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Overview of the Section 8 notice

For use in England and Wales only.

Make sure you follow proper procedure when you want to take possession of your property from a tenant that remains at the premises with this section 8 notice to quit. If your property is let on an assured shorthold tenancy, the most common form of tenancy with private landlords, you'll need to use this section 8 notice template to ensure that you have the grounds to obtain possession of the property.


  • if the property is let on an assured shorthold tenancy
  • the tenant has not paid the rent and remains at the property
  • the tenant has damaged the property
  • if you want to take possession of your property

This section 8 notice covers

  • the prescribed form of notice needed before any court proceedings can start
  • a list of the grounds to obtain possession of the property as set out in the Housing Act 1988

A section 8 notice is a notice seeking possession of a rented property from a tenant on grounds set under section 8 of the Housing Act 1988. These grounds include rent arrears, irregular rent payments or damage to a property.

You need a section 8 notice if you want to get possession of your property during a fixed term tenancy or during the first six months of a tenancy. Use this notice if the tenant has not paid rent or they have damaged the property without repairing it. Ask a lawyer if you wish to gain possession for any other reason.

This notice should be used before you apply to the court for possession during a fixed term, i.e. the period for which the landlord and tenant agreed to contract for the tenancy).

There are 17 grounds a landlord can use to seek possession using a s.8 notice. The court will only grant possession if a landlord can prove one of these grounds. The following are examples of the most common grounds used for possession of property:

Ground 8 is a mandatory ground and if successful, the court must make a possession order in 14 days without the need for landlord to show the court that it would be reasonable for the tenant/s to lose their home. However, it must be satisfied that when the notice is served and at the time of hearing there are relevant amounts of rent outstanding:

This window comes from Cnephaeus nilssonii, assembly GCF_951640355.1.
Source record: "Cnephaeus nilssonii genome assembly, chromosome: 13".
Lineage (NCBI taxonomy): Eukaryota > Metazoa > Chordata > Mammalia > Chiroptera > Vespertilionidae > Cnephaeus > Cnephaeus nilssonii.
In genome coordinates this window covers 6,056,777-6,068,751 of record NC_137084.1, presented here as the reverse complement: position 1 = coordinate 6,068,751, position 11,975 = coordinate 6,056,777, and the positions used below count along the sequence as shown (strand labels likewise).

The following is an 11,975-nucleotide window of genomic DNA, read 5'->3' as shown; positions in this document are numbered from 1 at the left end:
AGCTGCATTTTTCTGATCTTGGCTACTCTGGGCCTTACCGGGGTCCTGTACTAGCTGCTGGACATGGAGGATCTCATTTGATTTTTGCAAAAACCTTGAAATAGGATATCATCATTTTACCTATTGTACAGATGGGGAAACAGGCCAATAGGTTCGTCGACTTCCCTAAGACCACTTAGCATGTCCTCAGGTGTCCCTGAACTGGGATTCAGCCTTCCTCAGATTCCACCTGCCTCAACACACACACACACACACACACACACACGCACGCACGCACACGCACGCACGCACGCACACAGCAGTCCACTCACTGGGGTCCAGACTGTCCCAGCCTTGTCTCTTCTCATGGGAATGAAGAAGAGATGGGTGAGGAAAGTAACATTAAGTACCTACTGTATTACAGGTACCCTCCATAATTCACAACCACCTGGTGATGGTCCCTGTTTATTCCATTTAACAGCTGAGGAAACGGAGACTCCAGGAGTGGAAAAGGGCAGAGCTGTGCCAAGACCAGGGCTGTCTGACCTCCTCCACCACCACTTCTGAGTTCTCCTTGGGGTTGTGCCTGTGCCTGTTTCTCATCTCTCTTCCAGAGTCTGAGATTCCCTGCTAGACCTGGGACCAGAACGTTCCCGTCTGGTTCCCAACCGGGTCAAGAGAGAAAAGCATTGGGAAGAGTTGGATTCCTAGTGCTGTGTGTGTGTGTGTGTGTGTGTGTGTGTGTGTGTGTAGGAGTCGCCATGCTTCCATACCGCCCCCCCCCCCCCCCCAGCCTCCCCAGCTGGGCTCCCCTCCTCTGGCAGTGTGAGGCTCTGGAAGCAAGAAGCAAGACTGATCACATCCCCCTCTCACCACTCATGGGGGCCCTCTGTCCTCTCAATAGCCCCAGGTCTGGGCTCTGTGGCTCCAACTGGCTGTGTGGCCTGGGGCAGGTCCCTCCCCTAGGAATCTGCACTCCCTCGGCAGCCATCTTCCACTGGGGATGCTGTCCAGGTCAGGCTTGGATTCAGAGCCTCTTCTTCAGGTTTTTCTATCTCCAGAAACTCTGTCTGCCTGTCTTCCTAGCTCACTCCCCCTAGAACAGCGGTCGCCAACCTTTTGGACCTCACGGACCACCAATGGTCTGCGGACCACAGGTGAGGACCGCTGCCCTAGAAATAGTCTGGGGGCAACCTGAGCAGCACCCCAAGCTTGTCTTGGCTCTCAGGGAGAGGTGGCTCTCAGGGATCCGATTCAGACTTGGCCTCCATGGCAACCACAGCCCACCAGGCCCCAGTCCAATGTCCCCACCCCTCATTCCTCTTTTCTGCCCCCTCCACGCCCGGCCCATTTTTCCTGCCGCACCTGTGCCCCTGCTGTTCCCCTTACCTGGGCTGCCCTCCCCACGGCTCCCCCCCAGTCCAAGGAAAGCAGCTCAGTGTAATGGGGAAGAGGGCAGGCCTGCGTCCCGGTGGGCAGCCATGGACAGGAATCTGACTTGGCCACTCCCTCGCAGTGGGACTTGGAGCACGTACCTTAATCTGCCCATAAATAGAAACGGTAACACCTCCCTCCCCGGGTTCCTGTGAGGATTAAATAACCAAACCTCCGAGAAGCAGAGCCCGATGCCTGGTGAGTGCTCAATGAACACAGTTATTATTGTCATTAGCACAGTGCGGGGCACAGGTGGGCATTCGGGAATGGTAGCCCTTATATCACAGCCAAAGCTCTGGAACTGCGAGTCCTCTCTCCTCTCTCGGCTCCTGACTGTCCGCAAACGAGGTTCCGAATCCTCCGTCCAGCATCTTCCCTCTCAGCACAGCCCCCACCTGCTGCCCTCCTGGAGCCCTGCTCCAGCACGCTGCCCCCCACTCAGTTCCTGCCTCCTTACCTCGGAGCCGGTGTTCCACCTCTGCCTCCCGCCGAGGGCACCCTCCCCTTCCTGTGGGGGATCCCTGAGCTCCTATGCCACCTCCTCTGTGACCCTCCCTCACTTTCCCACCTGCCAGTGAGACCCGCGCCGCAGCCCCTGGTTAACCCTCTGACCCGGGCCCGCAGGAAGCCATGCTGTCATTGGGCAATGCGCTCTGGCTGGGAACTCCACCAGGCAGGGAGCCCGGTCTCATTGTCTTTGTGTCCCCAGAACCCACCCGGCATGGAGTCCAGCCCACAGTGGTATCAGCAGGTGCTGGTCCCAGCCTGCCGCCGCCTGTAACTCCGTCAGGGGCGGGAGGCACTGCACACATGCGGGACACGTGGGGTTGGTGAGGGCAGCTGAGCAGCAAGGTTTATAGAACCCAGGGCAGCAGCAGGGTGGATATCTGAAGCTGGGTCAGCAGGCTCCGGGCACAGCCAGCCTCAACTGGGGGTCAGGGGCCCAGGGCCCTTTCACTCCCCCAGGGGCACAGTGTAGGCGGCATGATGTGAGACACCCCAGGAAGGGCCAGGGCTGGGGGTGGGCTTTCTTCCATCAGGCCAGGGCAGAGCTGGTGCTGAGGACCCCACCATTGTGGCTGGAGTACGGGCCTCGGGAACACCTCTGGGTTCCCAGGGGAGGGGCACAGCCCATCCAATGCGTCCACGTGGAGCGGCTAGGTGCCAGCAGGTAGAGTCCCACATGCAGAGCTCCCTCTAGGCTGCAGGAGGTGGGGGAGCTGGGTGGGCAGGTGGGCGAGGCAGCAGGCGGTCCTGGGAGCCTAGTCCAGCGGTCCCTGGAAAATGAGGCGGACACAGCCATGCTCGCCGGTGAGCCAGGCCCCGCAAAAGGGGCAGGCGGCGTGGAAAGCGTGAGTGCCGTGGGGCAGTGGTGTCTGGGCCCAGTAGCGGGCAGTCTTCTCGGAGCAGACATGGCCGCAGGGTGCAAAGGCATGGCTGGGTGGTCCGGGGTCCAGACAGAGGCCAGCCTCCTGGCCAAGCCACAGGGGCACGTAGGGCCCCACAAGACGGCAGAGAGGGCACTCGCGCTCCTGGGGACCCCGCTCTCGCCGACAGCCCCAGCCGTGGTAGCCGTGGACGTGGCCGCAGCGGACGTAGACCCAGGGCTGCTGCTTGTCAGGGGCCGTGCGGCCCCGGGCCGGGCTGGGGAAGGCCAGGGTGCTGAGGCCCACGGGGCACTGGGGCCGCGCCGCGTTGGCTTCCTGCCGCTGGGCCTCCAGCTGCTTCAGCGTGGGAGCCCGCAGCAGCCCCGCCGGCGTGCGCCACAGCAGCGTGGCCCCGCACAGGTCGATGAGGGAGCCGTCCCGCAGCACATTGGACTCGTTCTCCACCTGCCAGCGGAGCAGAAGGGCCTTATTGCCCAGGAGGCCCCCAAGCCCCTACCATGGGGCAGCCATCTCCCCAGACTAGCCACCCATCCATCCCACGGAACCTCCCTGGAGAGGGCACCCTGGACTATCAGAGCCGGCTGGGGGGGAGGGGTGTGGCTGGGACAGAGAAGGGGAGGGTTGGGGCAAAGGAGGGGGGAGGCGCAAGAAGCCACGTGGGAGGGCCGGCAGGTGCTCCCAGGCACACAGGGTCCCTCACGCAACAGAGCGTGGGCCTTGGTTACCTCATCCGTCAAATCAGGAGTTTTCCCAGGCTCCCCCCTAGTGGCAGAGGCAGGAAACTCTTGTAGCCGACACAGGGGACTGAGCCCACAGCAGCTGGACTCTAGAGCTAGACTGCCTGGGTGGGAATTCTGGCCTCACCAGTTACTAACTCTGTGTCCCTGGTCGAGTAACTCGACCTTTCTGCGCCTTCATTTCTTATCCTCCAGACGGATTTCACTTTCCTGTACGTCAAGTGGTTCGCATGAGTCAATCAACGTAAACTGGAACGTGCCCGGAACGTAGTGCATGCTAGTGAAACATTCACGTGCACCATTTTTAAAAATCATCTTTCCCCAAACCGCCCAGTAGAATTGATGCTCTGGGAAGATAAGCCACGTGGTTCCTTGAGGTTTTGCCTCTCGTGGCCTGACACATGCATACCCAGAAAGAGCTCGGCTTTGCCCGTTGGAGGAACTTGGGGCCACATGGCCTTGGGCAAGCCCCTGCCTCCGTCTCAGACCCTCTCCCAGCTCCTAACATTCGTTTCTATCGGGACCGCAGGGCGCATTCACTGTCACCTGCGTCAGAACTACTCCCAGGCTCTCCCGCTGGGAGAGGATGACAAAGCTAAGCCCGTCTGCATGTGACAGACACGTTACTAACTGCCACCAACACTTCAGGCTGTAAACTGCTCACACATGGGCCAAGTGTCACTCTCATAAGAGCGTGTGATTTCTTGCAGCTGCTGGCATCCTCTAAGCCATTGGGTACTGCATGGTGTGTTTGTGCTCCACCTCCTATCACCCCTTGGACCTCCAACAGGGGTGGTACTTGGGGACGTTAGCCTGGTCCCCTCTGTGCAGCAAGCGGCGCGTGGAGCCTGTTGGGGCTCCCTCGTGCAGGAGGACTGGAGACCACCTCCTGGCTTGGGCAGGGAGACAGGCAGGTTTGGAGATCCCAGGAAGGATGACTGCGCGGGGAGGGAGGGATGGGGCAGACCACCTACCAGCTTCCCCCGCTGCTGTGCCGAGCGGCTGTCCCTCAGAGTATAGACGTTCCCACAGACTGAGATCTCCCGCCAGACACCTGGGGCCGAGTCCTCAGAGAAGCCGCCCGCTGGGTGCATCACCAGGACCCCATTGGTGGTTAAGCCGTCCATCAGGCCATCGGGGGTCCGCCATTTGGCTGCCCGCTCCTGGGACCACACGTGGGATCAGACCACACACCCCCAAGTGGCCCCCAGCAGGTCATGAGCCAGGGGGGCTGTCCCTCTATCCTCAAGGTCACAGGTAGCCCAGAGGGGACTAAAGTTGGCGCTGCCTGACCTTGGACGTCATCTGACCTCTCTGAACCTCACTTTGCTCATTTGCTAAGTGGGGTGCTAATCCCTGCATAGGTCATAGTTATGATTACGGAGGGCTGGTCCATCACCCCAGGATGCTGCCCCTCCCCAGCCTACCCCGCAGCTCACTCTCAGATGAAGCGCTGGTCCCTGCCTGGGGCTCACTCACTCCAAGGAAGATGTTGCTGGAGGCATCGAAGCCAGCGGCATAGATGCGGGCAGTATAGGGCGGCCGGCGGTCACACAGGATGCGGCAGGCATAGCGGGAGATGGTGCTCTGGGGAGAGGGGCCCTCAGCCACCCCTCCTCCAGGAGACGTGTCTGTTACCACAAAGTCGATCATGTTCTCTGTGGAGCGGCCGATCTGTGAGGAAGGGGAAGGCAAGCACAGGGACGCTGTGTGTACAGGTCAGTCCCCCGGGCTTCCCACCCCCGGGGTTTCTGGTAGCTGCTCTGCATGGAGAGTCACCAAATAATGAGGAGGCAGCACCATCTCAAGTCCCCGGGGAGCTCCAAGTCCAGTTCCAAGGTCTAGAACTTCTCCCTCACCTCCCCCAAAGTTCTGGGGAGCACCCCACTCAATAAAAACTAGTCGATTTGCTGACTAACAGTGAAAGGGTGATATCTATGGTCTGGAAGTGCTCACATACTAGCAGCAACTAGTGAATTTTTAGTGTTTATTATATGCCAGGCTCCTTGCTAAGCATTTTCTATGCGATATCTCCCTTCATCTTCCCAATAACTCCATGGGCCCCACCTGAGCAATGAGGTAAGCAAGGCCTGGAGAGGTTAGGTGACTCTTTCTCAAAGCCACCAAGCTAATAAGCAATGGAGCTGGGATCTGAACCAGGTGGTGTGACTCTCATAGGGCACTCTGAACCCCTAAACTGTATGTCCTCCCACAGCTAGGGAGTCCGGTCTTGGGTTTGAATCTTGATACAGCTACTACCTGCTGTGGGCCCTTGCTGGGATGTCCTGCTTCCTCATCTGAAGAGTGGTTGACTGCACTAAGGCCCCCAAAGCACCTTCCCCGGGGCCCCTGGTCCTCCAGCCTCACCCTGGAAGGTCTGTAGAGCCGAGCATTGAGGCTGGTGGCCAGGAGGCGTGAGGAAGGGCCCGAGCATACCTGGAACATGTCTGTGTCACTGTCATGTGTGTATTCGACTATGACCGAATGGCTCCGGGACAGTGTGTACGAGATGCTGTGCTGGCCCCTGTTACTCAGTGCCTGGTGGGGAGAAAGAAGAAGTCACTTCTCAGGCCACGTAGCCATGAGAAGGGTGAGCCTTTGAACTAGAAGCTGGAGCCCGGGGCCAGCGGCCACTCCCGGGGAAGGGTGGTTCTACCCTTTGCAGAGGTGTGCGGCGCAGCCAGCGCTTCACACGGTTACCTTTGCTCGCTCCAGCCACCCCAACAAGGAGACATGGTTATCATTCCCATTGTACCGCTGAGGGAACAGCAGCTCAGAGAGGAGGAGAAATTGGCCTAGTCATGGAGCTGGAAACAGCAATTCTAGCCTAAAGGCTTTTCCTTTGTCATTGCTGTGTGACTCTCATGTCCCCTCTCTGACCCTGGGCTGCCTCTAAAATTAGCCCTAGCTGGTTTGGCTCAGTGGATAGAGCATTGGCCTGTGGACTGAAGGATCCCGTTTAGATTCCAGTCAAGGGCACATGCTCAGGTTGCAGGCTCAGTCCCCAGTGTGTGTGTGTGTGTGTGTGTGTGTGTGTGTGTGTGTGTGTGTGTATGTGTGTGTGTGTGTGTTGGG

• at least eight weeks of arrears, where rent is payable weekly or every two weeks
  • at least two months of arrears, where rent is payable monthly
  • more than three months in arrears, where rent is payable every three months
  • more than three months in arrears, where rent is payable yearly

Ground 10 applies if the rent is unpaid when the section 8 notice is served and has not been paid by the start of the possession proceedings.

Ground 11 applies if the tenant has regularly been late at paying the rent whether or not the tenant is actually in arrears.

Ground 13 applies where the tenant damaged property including damage to any common areas to which the tenant has access in the building of their property. Also, a tenant will be deemed to have damaged the property where they allow someone living with them, eg a sub-tenant to cause damage.

In this document, you can choose any of the above grounds for the purposes of serving a section 8 notice. If you have doubts as to which ground is most suitable to your circumstances Ask a lawyer.

A landlord must ensure that before serving a section 8 eviction notice on ground 8, the tenant is in arrears of the relevant amount of rent on the date the landlord gave the tenant notice and/or on the date of the possession hearing in court.

The notice must be sent or handed personally to the tenant. Where there are joint tenants, the notice must name all of the tenants who are on the agreement. A notice addressed to only one joint tenant would be invalid. Where there are joint landlords, the notice can be served by one landlord or all of them.

The landlord can start proceedings only after the notice was received by the tenant and the notice expires. This will depend on the ground(s) the landlord is using. The limit for a landlord to start possession proceedings is within 12 months. If the tenant is still in arrears at this point the landlord may apply to the Court for a Possession order. This can be done by filling the relevant forms with the court.

The notice can be served by an agent on behalf of the landlord. In this document you can choose who will be serving the notice.

Ask a lawyer for:

  • advice on the reason to bring the tenancy to an end
  • assistance with completion of this Section 8 notice
  • advice or assistance with obtaining possession of your property

This Section 8 notice is governed by the law of England and Wales.

Other names for Section 8 notice

Eviction notice and Notice to quit.